But lost in all this are some published hard numbers from Lego. They have 70% gross margin and 30% operating margin. Note that I am using gross margin reported in financial statements that usually include other fixed cost allocations to confound the numbers. That is Lego’s real contribution margin (price less true marginal cost) could be higher than 70%.

Even if Lego were to cut is price in half they would make as much gross margin as MegaBloks that makes Lego compatible pieces. Intricacies in manufacturing and cost of hard plastic do not contribute to Lego’s costs (or prices as Allain claims). That is Lego does not incur any additional costs because, “they are so very well made”.

Lego is priced thusly because they identified customers who value its offering and are willing to pay the price premium despite the presence of cheaper alternatives. All the reasons about details of pieces and their size variance are post purchase rationalizations we tell ourselves to justify the price we paid.

Your costs are just that, your costs. Costs are not something you pass on to your customers (unless you use that as ploy to pass on price increases).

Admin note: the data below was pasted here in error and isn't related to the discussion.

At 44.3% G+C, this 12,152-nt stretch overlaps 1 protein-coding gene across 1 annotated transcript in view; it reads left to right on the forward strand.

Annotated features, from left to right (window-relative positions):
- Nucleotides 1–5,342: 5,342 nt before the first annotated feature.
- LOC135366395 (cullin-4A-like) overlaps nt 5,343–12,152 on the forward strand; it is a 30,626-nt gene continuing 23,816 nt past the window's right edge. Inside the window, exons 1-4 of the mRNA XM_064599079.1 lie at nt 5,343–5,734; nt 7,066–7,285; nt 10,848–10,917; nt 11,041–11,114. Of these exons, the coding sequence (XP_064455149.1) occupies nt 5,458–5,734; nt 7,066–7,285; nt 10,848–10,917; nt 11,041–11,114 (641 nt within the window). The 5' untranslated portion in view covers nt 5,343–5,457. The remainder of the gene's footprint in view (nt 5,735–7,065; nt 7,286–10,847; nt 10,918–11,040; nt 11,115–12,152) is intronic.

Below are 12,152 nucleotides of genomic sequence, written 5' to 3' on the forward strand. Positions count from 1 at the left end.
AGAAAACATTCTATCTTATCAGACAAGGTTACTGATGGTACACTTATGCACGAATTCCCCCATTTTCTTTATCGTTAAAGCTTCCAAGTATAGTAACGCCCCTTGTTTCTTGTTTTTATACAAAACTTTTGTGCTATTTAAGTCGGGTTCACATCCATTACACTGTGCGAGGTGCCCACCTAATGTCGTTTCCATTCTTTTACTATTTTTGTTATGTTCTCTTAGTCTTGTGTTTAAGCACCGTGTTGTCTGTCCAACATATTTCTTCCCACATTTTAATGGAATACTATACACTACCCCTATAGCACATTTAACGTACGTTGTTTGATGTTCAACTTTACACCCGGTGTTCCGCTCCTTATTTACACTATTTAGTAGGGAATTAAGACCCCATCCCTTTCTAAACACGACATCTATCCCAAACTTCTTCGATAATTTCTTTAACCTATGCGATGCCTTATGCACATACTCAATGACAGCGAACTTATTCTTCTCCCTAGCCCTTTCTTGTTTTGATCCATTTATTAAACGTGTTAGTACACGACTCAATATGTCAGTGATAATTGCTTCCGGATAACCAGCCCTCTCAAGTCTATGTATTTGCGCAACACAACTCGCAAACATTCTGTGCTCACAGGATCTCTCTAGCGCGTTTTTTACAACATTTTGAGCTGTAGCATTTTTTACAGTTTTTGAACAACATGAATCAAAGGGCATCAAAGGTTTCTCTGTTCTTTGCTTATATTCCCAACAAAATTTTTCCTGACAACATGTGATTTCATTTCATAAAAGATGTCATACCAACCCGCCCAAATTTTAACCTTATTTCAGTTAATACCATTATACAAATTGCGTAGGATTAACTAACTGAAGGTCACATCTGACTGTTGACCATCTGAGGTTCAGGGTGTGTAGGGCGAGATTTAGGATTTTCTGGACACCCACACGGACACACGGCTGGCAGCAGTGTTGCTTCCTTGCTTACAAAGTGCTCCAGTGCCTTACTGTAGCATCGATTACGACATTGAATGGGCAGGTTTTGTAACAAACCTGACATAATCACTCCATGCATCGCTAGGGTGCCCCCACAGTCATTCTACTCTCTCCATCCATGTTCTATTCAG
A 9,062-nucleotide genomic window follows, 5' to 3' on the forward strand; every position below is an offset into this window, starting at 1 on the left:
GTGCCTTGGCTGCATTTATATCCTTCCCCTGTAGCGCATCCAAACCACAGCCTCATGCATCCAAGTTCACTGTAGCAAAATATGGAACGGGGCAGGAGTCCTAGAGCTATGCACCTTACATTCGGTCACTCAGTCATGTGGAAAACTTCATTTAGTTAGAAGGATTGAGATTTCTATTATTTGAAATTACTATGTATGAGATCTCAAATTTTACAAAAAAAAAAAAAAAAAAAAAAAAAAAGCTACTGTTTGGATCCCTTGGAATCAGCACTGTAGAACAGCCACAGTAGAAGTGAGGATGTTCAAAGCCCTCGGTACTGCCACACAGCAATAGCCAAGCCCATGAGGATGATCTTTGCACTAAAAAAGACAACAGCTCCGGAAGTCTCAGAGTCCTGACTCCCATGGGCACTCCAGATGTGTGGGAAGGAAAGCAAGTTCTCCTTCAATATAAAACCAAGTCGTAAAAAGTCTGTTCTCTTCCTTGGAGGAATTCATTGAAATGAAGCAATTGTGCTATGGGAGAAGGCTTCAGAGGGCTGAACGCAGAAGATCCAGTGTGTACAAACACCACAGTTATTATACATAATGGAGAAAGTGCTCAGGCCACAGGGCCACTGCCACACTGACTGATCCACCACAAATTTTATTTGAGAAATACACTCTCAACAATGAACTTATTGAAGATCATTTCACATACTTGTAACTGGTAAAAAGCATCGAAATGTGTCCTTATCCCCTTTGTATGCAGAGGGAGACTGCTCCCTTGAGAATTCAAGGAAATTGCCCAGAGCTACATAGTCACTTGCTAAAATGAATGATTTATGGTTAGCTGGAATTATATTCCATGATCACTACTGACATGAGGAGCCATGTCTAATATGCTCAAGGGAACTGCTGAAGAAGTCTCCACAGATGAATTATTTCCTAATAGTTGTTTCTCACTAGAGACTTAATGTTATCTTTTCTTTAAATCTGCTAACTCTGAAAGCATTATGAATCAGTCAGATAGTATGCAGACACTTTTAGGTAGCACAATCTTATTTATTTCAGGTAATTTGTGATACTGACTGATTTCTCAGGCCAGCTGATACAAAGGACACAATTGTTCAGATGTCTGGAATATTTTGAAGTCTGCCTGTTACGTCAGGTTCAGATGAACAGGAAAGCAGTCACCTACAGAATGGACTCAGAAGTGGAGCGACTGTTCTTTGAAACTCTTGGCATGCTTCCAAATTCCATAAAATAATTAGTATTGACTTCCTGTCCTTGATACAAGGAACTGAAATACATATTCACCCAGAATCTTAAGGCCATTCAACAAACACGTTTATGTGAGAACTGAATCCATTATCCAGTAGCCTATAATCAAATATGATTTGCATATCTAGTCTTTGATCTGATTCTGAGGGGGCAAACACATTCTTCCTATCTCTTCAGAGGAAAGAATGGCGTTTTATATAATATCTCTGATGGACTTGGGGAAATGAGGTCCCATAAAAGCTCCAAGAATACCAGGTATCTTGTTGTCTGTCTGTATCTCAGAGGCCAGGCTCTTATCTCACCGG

Pricing Flash Storage in Tablets – Don’t Call This As Markup

The New York Times Bits blog laments about the giant markup Apple and Amazon charge on flash storage. Bits blog not only complains about the price vs. cost difference but also caught on to the price difference between Kindle and iPad for the same storage.

Kindle: 16 gigabytes for $300 and 32GB for $370; to enjoy 16 extra gigabytes of storage, a customer pays $70 more. For its smaller 7-inch tablets, Amazon charges $50 more for an extra 16 gigabytes.

iPad: You can get a 16GB model for $500, a 32GB model for $600 or a 64GB one for $700. That’s $100 extra for that first 16GB bump, then a relatively cheap $100 to get from there to 64GB.

At the outset let me point out I have lamented on the same topic as well but mostly admired it and only lamented it a bit as a consumer. Let me point out how the flash storage prices vary even within Apple’s different product lines,

Apple Pricing

Yes both Kindle and iPad are able to extract lot more consumer surplus with their flash pricing. That is because they figured out their customers value the additional capacity lot more and are willing to pay the additional $100 (or $70) for doubling capacity. This is not markup and the fact that flash costs 50 cents per gigabyte should not matter.

Using words like markup comes from cost based pricing (add up all the costs then mark it up to get the price, hence markup), as is shown by this text in the same Bits blog post,

Of course, when you buy a new gadget, you’re not just paying for a slab of components. The maker of the product is trying to get you to cover the cost of research and development, manufacturing and advertising, and still rake in some profit.

Note how sure the author is – “Of course, you understand the price you pay is …”.

Let me do my own convincing and point out that – of course  customers are not concerned about your costs. They are not paying the price to defray your costs. Besides R&D, Manufacturing and Advertising costs are sunk and are not attributed on a per unit basis.